Please excuse yesterday's lack of Inside Streaming. It was regrettable but unavoidable. We'll be back to a normal schedule next week. Consider today's edition a make-good! -- Editor Lon
1. Producer Shonda Rhimes unveiled eight series that she plans to develop as part of her overall deal with Netflix, under the Shondaland banner. The slate includes both scripted and unscripted series, and both dramas and comedies. One show, based on the 2016 non-fiction bestseller "The Residence: Inside the Private World of the White House," will return to a similar setting as Rhimes' hit drama series "Scandal" - it looks at the private lives of first families through the eyes of White House staffers. Rhimes will also create a show based on the story of Anna Delvey, a high society con artist who became an internet celebrity following a recent New York Magazine profile. Other announced series include a Western set in 1840s California called "Pico & Sepulveda," a dark comedy about teens at a camp who use their survival skills to outlast an apocalypse and a show based on Ellen Pao’s Silicon Valley memoir "Reset: My Fight for Inclusion and Lasting Change." – DEADLINE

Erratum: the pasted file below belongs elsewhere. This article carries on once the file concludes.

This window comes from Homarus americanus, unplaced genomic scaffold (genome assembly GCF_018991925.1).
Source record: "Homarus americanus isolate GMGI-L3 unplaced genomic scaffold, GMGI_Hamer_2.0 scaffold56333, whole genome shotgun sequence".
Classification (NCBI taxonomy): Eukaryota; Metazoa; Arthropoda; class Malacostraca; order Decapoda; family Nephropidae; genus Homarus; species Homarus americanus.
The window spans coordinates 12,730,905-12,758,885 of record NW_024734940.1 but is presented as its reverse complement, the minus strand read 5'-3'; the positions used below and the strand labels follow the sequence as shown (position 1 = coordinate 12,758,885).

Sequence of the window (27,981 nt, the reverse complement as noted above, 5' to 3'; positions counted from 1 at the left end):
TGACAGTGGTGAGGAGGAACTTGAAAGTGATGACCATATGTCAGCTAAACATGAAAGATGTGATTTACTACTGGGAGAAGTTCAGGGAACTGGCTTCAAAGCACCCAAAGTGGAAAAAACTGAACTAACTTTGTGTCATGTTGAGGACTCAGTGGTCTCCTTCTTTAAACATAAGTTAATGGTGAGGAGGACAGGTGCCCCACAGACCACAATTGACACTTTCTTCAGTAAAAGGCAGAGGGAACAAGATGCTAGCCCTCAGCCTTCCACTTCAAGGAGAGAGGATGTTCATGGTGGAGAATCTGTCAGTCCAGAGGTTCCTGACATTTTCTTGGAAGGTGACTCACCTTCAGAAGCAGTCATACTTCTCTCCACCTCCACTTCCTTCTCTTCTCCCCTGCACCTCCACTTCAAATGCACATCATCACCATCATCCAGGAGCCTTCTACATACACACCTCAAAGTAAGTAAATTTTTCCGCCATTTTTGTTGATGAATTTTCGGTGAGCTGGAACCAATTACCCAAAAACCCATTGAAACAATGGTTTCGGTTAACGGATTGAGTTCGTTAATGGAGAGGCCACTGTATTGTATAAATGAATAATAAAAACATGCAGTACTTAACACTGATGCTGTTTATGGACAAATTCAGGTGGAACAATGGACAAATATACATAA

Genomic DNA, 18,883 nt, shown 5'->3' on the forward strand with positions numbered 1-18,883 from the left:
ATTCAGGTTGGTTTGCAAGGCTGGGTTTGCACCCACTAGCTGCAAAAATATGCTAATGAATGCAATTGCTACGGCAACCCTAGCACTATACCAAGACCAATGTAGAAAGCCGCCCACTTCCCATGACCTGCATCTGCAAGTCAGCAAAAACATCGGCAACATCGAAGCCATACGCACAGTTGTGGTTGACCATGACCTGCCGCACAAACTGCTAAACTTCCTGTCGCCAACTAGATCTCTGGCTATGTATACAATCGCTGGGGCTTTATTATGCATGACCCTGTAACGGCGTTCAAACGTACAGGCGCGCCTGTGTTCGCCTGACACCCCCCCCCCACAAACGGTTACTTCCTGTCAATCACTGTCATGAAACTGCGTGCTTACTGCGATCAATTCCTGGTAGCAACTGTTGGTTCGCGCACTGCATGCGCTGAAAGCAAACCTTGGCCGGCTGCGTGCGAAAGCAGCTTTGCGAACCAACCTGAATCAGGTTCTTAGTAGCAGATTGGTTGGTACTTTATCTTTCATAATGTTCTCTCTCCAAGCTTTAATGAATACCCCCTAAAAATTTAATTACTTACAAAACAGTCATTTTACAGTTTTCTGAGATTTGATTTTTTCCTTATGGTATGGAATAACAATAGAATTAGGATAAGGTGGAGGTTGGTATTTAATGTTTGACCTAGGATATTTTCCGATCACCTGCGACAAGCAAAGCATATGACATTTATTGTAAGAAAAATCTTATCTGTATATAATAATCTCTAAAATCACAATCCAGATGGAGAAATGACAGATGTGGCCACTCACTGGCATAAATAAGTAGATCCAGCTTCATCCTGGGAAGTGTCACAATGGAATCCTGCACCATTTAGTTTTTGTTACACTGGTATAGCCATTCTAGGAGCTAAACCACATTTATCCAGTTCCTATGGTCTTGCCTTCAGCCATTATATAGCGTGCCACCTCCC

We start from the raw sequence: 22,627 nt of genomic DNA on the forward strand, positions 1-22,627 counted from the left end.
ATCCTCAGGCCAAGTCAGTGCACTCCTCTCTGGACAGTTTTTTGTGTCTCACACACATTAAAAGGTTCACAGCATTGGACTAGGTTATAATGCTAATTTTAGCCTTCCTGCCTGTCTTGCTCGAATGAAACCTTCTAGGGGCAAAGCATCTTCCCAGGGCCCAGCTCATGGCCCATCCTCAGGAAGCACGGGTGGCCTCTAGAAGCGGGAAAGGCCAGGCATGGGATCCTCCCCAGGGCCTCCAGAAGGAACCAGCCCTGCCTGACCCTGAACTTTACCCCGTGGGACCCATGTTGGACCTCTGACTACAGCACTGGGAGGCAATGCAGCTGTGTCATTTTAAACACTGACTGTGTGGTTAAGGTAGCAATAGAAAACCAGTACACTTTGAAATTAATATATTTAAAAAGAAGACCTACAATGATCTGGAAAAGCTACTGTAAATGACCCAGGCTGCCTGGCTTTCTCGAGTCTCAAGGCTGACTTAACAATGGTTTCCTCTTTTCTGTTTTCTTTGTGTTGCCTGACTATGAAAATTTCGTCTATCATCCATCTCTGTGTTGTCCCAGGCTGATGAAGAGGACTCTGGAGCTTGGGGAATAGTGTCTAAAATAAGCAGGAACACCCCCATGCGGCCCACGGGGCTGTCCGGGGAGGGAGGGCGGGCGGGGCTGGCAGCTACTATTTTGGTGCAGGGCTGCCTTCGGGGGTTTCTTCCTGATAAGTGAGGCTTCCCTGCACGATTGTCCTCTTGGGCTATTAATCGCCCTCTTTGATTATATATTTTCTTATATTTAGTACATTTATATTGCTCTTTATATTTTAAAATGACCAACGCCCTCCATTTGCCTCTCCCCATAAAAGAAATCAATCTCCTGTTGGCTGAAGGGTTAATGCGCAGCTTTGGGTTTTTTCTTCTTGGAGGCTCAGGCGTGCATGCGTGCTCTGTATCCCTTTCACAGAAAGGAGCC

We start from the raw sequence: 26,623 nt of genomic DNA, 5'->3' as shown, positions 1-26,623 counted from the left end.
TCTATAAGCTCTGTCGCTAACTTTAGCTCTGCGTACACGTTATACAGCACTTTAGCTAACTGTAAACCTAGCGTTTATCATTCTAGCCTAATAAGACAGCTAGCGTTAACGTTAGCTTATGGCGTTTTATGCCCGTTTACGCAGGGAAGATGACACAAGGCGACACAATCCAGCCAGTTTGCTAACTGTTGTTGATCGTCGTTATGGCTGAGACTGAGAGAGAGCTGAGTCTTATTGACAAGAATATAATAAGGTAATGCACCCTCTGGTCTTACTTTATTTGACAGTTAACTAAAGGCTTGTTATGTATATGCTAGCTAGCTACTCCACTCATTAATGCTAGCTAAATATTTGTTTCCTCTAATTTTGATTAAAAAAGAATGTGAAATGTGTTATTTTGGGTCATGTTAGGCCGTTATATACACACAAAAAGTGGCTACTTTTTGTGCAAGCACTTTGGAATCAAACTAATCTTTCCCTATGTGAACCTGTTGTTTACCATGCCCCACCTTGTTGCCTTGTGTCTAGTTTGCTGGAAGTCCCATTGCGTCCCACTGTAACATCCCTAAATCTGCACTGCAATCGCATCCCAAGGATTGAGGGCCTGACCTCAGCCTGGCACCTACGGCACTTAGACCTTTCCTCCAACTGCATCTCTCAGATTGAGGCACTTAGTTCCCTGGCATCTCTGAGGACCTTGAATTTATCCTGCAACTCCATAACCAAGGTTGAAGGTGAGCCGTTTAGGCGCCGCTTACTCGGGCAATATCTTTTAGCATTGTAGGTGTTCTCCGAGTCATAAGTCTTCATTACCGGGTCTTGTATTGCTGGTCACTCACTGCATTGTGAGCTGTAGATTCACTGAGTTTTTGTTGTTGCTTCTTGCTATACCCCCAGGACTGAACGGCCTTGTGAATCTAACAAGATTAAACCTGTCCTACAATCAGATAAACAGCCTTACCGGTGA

2. DC Entertainment's subscription streaming service will cost $7.99 per month, and focus on original programming such as "Titans" and the newly-announced "Stargirl." DC made a number of announcements regarding the platform at this week's San Diego Comic-Con. A new trailer for "Titans," featuring an edgy depiction of Robin who memorably says "F*&k Batman" debuted. Also announced: iconic DC writer Geoff Johns will produce a new interpretation of Stargirl, a character who he created, along with Greg Berlanti. DC also announced that a rotating collection of "thousands" of comics will be available at any given time on the service, along with classic DC films and TV episodes. – CNET
REAL VISION: It’s like Netflix…but for investors
Real Vision is on a mission to make you a great investor with the first financial on-demand video platform that gives you direct access to the smartest minds in finance.